Turns out, the people who work at Amazon actually are human. We can definitively say that now after finally learning what brought the company's Amazon Web Services platform (AWS) to a grinding halt: a stupid typo. You might make hundreds of them a day, but it's likely never brought your entire business—or hundreds, or maybe even thousands of other businesses—to a complete standstill.
On Tuesday, Amazon reported a partial failure of its S3 hosting platform, which resulted in numerous media and business websites slowing significantly or altogether crashing. Some of the impacted sites included popular destinations like Slack, Trello, the U.S. Securities and Exchange Commission, Splitwise, Business Insider, and Medium. "[C]ustomers experienced increased faults for CloudWatch alarms APIs and delays in processing some alarms in the US-EAST-1 Region," Amazon said on its AWS Service Health Dashboard on Tuesday. "The issue has been resolved and the service is operating normally."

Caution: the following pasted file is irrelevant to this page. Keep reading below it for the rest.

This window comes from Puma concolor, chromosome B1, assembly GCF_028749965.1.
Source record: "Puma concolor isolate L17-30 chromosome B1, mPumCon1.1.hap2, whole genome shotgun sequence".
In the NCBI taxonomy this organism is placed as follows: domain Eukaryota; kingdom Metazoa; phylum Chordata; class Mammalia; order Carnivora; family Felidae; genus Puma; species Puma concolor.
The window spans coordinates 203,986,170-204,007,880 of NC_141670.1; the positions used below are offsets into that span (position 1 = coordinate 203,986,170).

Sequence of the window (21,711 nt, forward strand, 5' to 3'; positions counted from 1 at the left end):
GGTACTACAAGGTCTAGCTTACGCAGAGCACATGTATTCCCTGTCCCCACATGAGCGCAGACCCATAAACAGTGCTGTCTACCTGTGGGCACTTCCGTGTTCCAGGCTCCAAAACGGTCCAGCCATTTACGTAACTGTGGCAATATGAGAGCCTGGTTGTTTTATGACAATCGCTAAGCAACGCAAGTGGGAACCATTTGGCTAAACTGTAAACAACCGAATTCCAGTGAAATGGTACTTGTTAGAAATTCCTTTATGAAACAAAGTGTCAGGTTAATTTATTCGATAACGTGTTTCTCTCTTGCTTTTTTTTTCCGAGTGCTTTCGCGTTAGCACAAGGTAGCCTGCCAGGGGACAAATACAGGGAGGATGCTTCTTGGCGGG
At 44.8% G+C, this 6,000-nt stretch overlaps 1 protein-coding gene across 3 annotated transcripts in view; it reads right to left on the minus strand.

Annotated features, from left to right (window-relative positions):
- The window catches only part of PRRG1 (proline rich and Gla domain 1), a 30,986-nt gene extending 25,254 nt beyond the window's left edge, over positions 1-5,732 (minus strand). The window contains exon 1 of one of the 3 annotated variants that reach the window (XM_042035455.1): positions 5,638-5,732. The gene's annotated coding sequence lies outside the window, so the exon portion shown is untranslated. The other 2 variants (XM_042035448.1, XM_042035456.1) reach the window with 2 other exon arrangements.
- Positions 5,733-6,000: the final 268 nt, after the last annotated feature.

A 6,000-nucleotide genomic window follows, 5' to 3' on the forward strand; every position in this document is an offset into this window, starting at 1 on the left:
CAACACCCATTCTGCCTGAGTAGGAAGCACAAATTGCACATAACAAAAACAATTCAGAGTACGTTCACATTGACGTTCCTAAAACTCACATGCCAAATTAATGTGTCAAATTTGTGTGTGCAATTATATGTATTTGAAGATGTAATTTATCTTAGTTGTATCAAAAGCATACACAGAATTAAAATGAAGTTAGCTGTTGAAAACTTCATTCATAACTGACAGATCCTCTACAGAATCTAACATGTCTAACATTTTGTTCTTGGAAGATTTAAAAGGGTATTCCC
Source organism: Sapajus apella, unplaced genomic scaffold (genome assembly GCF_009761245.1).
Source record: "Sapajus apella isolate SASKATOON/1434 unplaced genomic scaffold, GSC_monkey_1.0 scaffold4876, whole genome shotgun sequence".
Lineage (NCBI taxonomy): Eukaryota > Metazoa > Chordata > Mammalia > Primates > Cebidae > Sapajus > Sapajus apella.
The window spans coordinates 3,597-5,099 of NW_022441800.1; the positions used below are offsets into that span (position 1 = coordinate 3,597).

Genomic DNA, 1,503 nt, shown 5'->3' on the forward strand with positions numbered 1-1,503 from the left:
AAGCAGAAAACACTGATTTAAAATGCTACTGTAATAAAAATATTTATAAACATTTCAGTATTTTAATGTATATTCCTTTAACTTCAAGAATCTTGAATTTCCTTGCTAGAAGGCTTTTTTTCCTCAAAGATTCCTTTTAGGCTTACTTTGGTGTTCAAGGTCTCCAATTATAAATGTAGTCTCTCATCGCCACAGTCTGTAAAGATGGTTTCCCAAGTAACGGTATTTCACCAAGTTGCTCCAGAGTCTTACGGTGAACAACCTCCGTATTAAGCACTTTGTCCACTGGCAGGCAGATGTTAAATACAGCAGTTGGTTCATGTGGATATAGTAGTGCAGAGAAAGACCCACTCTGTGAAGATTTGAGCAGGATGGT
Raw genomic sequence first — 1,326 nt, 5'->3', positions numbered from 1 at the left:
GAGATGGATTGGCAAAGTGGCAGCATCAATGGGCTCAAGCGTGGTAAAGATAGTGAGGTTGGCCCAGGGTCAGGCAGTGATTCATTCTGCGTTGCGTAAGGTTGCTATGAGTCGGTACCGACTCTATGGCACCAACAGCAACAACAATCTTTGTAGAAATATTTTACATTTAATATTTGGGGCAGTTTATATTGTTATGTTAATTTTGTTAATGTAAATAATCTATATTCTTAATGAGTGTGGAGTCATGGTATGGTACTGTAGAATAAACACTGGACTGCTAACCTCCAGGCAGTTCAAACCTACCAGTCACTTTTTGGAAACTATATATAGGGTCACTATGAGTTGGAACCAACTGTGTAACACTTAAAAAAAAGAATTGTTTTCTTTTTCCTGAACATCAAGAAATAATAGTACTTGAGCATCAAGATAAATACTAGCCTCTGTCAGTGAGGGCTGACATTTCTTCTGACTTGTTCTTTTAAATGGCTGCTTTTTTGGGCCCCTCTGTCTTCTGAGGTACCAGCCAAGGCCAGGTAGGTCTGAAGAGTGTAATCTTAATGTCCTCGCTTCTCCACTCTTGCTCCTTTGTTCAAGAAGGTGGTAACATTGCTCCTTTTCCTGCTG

After taking the next few days to investigate the outage, Amazon released a lengthy report on Thursday explaining exactly what happened. According to Amazon, "an authorized S3 team member using an established playbook executed a command which was intended to remove a small number of servers for one of the S3 subsystems that is used by the S3 billing process. Unfortunately, one of the inputs to the command was entered incorrectly and a larger set of servers was removed than intended." Long story short: Some dude hit the wrong key on his keyboard, and that resulted in a four-hour outage that took a good chunk of the internet offline.